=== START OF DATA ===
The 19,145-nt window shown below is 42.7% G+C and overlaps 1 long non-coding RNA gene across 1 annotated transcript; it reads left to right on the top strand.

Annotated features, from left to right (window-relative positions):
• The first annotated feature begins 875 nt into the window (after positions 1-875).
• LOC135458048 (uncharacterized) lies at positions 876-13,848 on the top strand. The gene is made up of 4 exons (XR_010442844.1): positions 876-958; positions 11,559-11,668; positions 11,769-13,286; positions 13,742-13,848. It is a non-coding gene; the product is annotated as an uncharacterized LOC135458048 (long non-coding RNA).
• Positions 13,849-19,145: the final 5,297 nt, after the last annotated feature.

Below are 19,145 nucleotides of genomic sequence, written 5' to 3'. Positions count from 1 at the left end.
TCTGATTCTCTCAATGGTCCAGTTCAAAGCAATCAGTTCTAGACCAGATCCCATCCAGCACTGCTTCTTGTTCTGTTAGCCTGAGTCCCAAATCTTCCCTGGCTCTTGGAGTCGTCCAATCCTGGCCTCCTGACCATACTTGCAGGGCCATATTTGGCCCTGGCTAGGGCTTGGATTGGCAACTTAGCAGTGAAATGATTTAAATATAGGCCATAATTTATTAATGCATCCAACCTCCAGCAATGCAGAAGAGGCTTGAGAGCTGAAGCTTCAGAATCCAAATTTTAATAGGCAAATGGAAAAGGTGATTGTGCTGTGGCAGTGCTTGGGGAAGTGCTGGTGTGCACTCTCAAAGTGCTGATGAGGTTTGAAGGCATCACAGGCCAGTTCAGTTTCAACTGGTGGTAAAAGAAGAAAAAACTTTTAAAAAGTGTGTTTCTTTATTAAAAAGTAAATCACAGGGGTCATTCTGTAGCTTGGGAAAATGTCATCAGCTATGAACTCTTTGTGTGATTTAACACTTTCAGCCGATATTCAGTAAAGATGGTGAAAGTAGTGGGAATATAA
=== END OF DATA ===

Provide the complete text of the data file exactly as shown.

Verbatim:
The 19,145-nt window shown below is 42.7% G+C and overlaps 1 long non-coding RNA gene across 1 annotated transcript; it reads left to right on the top strand.

Annotated features, from left to right (window-relative positions):
• The first annotated feature begins 875 nt into the window (after positions 1-875).
• LOC135458048 (uncharacterized) lies at positions 876-13,848 on the top strand. The gene is made up of 4 exons (XR_010442844.1): positions 876-958; positions 11,559-11,668; positions 11,769-13,286; positions 13,742-13,848. It is a non-coding gene; the product is annotated as an uncharacterized LOC135458048 (long non-coding RNA).
• Positions 13,849-19,145: the final 5,297 nt, after the last annotated feature.

Below are 19,145 nucleotides of genomic sequence, written 5' to 3'. Positions count from 1 at the left end.
TCTGATTCTCTCAATGGTCCAGTTCAAAGCAATCAGTTCTAGACCAGATCCCATCCAGCACTGCTTCTTGTTCTGTTAGCCTGAGTCCCAAATCTTCCCTGGCTCTTGGAGTCGTCCAATCCTGGCCTCCTGACCATACTTGCAGGGCCATATTTGGCCCTGGCTAGGGCTTGGATTGGCAACTTAGCAGTGAAATGATTTAAATATAGGCCATAATTTATTAATGCATCCAACCTCCAGCAATGCAGAAGAGGCTTGAGAGCTGAAGCTTCAGAATCCAAATTTTAATAGGCAAATGGAAAAGGTGATTGTGCTGTGGCAGTGCTTGGGGAAGTGCTGGTGTGCACTCTCAAAGTGCTGATGAGGTTTGAAGGCATCACAGGCCAGTTCAGTTTCAACTGGTGGTAAAAGAAGAAAAAACTTTTAAAAAGTGTGTTTCTTTATTAAAAAGTAAATCACAGGGGTCATTCTGTAGCTTGGGAAAATGTCATCAGCTATGAACTCTTTGTGTGATTTAACACTTTCAGCCGATATTCAGTAAAGATGGTGAAAGTAGTGGGAATATAA